Pa Ranahan clearly recalls one of Cian Sheehan's first nights training with the Limerick footballers. It was 2014 and the teenager with raw potential made an impression, mentally and physically. The two were paired against each other, "a young fella against an old fella", half-forward against half-back.
"Straight away you could see physically that he was cut out for inter-county football," Ranahan, who was in his early 30s at the time, tells Balls.
"He was quite strong. He'd rather go through something than around it. He was a big boy, full of running, and very eager to take the ball on.
"Upper body wise, you could see that he was ready for road. He wasn't shy about trying to use it as well. You could see potential from the very first night. You see some fellas coming in, and you have question marks about whether they're going to be up to it, but you never had that doubt about Cian."
One of those to recognise the young player's promise had been Declan Brouder. A Newcastle West man like Sheehan, Brouder was "clinging" to the cliff face of his club career in the early years of the last decade when a 17-year-old Sheehan began training with the senior panel.
In 2013, Brouder played with Sheehan as the club won a junior B county title, and coached him with Newcastle West's U21s. Later that year, Brouder was named as part of John Broudair's Limerick backroom team. "We took a punt on Cian," says Brouder. "We felt, 'This fella really has something. Can we nurture something out of him at inter-county level?'"
The shoots Brouder and Brudair saw have borne flowers. Last month, Sheehan was nominated for a PwC All-Star award. He's the second Newcastle West and Limerick player, the other being Iain Corbett, to make the long list in the last three seasons.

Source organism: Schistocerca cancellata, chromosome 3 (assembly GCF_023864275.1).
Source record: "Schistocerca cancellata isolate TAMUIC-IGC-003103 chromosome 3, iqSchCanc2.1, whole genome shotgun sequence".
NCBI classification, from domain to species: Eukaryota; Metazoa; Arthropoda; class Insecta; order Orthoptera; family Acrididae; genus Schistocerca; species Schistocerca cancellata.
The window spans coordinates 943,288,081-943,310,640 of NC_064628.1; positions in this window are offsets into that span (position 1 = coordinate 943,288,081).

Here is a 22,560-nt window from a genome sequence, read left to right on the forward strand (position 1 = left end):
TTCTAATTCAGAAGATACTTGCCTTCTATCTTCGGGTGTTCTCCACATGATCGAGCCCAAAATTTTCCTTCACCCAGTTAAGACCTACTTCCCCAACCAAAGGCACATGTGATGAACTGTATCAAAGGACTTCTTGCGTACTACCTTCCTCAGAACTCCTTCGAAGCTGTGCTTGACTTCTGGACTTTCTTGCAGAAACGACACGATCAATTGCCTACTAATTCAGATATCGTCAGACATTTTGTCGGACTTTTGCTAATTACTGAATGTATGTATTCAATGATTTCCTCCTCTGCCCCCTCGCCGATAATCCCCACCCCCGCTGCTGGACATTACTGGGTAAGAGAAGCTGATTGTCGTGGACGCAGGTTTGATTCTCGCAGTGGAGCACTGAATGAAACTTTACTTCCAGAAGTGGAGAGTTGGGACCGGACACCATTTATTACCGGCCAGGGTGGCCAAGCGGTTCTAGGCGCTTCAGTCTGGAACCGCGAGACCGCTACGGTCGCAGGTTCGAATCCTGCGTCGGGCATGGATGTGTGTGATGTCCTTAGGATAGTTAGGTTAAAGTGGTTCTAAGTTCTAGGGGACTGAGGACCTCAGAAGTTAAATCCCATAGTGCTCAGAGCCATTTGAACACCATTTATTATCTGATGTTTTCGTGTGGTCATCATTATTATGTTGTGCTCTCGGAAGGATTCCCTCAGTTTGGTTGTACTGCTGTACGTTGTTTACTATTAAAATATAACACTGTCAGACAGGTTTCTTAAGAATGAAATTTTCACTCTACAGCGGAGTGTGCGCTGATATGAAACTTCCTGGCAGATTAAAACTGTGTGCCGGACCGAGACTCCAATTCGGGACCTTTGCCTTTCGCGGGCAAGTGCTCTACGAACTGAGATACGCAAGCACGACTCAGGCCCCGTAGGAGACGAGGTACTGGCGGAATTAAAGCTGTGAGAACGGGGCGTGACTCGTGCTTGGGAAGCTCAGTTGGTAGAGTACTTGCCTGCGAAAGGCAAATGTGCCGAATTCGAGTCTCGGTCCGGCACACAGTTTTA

Sheehan began his inter-county career as a half-forward, but this season moved to the half-back line. "He was always a very powerful ball carrier, he had a good step on him," says Ranahan.
"He was confident enough, a bubbly enough fella, well able to mind his own corner. I remember one or two times that the inside line might have been asking for a certain type of ball to be played in, and he was well able to give his own reasons why it mightn't have happened, or let you know what he saw differently.
"We'd be laughing here sometimes... Newcastle West, they're townies, and there would be that confidence there in a lot of them anyway."
After 23 years without a senior football title, Newcastle West claimed what was their first of three in the last six seasons with victory in 2015. Sheehan and Corbett was the midfield partnership.
The following year, Sheehan was part of the UL team which reached the university's first ever Sigerson Cup semi-final. They lost out to UCD in the last-four, the same side which defeated them at the same stage in 2017.
In between then and now, Sheehan spent time travelling, and suffered a cruciate knee ligament injury. Last year, he bounced back, and was the star player for Newcastle West as they won the county title.
This season, Billy Lee and his now departed Limerick management team pulled off what Brouder calls a "masterstoke" by moving Sheehan to wing-back. He was superb as Limerick won promotion to Division 2, reached the Munster final, and the second round of the qualifiers.
"It was the absolute making of him," says Brouder. "That was where he really flourished under Billy Lee and Maurice Horan. It's probably the best I've ever seen him play. That wasn't a position he'd played in a whole pile.